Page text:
It should be no secret that as much as parents love their children, as much as they will sacrifice for them, and as much as they only think about their child’s safety…at some point in that child’s life, they are going to experience the love of their parents as judgmental, stuffy, restrictive, and overly heavy-handed.
Are you seeing any parallels to our faith yet in what I’m saying?
Just before the passage we’re looking at this morning, in chapter 3, Paul compares the law (and when he talks about the law, he’s talking about the rules and regulations we find in the Old Testament; think of it as the ten commandments plus a lot of commentary).
He compares it to a kind of prison, or a kind of ‘disciplinarian’, and the main task of this law in Paul’s mind, was to guard us until faith was possible.
The implication is, that faith is impossible under the law.
It’s not that one is good and one is bad; it’s more like a child learning and growing and maturing, to the point where they can handle difficult decisions on their own.
The law was the guardian of God’s people.
Just like Minors need clarity and certainty to know what’s OK and what’s dangerous…so God’s people needed the law to kind of stand watch over their actions.
Children; at least infants and toddlers; they need to hear, in no uncertain terms, not to touch the hot woodstove, or the box of rusty junk, or the chemicals under the kitchen sink.
They don’t need to know “why”; they just need to stay away from the stuff that could hurt them.
That’s the “Law”.
Our legal system today spells out clearly what’s expected in all kinds of different situations, and legal definitions of who’s a minor and who isn’t are very clear. If you’re 18 or older, you’re an adult. If you’re younger than 18, you’re a ‘minor’.
The consequences of your actions change on your 18th birthday, at least according to the ‘law’.
We take for granted that as people grow older, they learn to assume responsibility for their own safety. We take it for granted that minors aren’t quite ready to handle the full weight of the consequences they might face because of decisions they’ve made.
So we have this concept of ‘guardianship’, the ‘age of accountability’, and so-on.
Now, Paul sets this up in a really helpful way.
If I can paraphrase, He basically says we’ve been adopted.
And a couple of things about adoption; one is that it’s forever. Adoption isn’t just for a time; it’s not just until the child turns 18, and it’s not like foster care, where the parents are filling a temporary need for the child…
Adoption is forever.
And another thing about adoption; something we’ve been comforted to know as we move closer to our own adoption; and that is that adoption, (that is, when it’s properly done), is always the best option for the child who is being adopted.
We are children.
We are all adopted children; as I’ve said before, the family of God has no biological descendants. We’ve all been adopted, so we are children of God and therefore heirs to His kingdom.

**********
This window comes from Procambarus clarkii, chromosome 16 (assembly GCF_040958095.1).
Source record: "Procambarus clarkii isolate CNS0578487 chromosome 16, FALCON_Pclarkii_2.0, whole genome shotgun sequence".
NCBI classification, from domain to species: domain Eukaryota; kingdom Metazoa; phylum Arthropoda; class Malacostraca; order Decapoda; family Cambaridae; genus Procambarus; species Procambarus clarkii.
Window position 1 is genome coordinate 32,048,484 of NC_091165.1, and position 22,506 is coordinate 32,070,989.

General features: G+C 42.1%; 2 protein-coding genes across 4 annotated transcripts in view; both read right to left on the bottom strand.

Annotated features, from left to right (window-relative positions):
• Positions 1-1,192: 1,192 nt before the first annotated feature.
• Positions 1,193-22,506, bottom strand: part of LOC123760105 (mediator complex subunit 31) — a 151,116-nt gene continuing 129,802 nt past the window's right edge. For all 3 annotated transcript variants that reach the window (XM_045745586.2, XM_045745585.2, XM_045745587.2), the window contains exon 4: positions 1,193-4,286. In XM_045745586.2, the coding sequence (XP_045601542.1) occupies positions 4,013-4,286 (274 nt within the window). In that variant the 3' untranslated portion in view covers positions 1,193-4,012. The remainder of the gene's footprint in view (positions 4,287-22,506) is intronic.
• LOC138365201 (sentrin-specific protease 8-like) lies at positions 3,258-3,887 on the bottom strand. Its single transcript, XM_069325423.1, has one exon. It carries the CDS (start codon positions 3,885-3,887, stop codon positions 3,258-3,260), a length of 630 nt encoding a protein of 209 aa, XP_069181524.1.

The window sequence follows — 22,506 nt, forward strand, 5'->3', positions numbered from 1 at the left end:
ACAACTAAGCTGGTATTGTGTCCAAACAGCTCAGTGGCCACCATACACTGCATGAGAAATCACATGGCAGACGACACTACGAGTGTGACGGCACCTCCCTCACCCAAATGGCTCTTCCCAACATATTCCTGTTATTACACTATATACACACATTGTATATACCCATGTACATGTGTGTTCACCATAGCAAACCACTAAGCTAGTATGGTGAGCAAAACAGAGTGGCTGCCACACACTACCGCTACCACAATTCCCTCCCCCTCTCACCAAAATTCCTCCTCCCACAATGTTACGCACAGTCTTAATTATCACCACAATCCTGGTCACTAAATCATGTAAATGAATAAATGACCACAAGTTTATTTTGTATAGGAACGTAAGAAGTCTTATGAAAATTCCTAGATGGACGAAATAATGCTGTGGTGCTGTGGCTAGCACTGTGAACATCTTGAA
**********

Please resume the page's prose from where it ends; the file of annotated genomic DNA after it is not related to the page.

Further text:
But heirs, as long as we are minors, are no better than slaves.
Though we might own the whole property, we remain under guardians and trustees until the date set by the father.
How old are you, exactly?
We are children, and we are heirs, but the point of faith is to be growing, maturing, and assuming more and more responsibility for our own journey.
Let me say it like this; Those of us who emphasize God’s grace, acceptance, and the liberal agenda that Jesus promoted; more often than not, we understand the law as an oppressive, legalistic, heavy-handed club used in the hand of an angry and jealous God.
And on the other side, those of us who emphasize the Holiness of God; the sheer magnificence of our creator and our own destitution and wretchedness compared with God’s perfection. More often than not we see the law as an uncomfortable yet necessary benchmark that’s been put in place mainly to show how imperfect we are and how much we need the forgiveness and the reconciliation that comes through Christ.
As different as these mentalities are from each other, what they have in common is an understanding that the “Law” is viewed more or less like a brick wall, or a prison.
It’s a barrier between us and God that’s been erected either in order to keep us in line, or simply to measure our own inadequacy.
But we are first of all children of God, not prisoners.
And like all children, there are times when it’s easy to trust the law completely some days, like a little toddler, and rebel against it other days, like a rebellious teen.
But none of that can change the nature of our adoption.
We are precious sons and daughters of God, chosen through Christ to express God’s love for the world, empowered by the holy spirit, that is, the spirit of adoption that cries within us and longs for the redemption of the world, our enemies, and our very selves.
The work we’ve been given is not work that minors can do; so therefore we must grow; we must put childish ways behind us as we prepare ourselves for more and more responsibility in God’s kingdom which is our kingdom.
For we are no longer slaves but children, and since we are children we are also heirs, through our adoption by the almighty God. Amen.